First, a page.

To be fair, you don’t have to play every game because the first game of each story is likely to be TOO simple for older kids. And that’s why there are multiple mini-games. Some of the mini-games encourage players to think about their future steps before taking the current step. For example, using the Queen to chase Pawns around the Chessboard. As the mini-games progress, you start to add more pieces to the storyboard side until, eventually, you are playing a real game of Chess.
One of my favorite features in the mini-stories is the rule for the Knights. Clip and Clop have a special dance to help them move: Gallop, gallop, step to the side. After only two games, I have already seen EG Zaltu’s confidence grow as she recites this little rule. It’s a lot more fun playing Chess when you remember how each piece moves and have more confidence in your options.
What’s Great About Story Time Chess
For young children, it can often feel like they are dumped in the deep end with all of the different rules coming at once. Then you sort of plateau before you can truly start to master the game. Story Time Chess breaks up the rules into easy bite-size pieces, allowing young players to make a connection with each piece. That in itself is pretty awesome, but Story Time Chess takes it up another level by attaching recognizable cartoon images with the pieces. I consider this to be a power move.
Using narrative development is a great way to include Story Time Chess with your gameschooling. Naturally, it helps with learning one of the most well-known tabletop games in the world. It is also useful to encourage creative writing with students and logic strategy with step-by-step movements.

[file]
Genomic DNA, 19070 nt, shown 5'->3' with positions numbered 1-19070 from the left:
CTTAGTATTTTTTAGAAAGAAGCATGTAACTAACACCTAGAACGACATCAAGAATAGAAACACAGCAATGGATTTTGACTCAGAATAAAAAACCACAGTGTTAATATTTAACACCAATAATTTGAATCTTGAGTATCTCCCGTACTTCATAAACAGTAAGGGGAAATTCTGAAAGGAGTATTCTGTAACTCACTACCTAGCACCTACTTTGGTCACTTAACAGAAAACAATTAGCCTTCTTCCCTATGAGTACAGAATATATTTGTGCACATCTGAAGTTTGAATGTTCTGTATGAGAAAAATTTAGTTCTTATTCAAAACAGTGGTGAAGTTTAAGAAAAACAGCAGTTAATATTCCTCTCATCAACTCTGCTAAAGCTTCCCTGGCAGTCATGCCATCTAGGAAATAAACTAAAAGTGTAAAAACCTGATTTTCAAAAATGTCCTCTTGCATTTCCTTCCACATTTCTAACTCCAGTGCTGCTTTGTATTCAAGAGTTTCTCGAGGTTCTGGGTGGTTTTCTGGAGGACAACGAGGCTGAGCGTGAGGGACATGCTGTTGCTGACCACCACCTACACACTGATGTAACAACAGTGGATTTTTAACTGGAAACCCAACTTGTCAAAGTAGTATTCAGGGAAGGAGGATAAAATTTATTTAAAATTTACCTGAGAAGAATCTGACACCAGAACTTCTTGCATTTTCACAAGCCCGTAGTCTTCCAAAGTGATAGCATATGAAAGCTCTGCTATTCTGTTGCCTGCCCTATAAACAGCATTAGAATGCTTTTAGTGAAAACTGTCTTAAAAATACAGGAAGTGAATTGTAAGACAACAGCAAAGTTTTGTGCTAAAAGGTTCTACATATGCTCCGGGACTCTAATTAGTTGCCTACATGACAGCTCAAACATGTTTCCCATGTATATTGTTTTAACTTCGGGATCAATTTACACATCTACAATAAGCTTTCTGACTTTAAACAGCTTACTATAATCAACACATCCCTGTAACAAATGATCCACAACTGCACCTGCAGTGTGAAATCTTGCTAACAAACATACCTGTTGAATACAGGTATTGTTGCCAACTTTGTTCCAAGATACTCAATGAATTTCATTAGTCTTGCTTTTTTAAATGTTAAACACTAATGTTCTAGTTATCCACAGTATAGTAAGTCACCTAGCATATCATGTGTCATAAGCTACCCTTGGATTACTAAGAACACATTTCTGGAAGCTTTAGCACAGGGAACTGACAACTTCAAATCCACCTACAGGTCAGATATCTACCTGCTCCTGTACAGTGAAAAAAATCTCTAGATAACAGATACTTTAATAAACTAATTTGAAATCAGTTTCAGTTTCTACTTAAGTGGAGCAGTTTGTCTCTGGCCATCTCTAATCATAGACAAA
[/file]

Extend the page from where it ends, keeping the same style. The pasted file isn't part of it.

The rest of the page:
The other great thing about Story Time Chess is the double use of the Chess set. This isn’t a game designed only for learning how to play Chess. All of the components can be used in either story form OR original game format. This means you now have a durable starter Chess set designed for kids to play with over and over again. The pieces are a great size for kids’ hands, they are made with durable plastic and solid cardboard, and it packs neatly into the box provided. Of course, this doesn’t stop you from collecting fancier Chess sets in the future (our family has five different sets, and no, we do not have a problem). It simply means we have a great starter kit for quick set-up and easy learning with young guests.
Once your kids have an understanding of the basics, you can also purchase the expansion, Story Time Chess: Level 2. It includes a strategy book with nine (9) Chess stories that teach different openings, game planning, castling, and pawn promotion. I haven’t seen this expansion set yet, but I’m eager to share it with my older kids.
Score: 5 out of 5 Checkmate moves
RRP $49.99 – Check out the official website here for more details.
Thanks to VR Distribution (Australia) for providing a copy of Story Time Chess for review purposes. No money changed hands for this review.
For more ideas on how to bring more Chess to your family, check out our Make / Play / Read / Watch article for Chess here.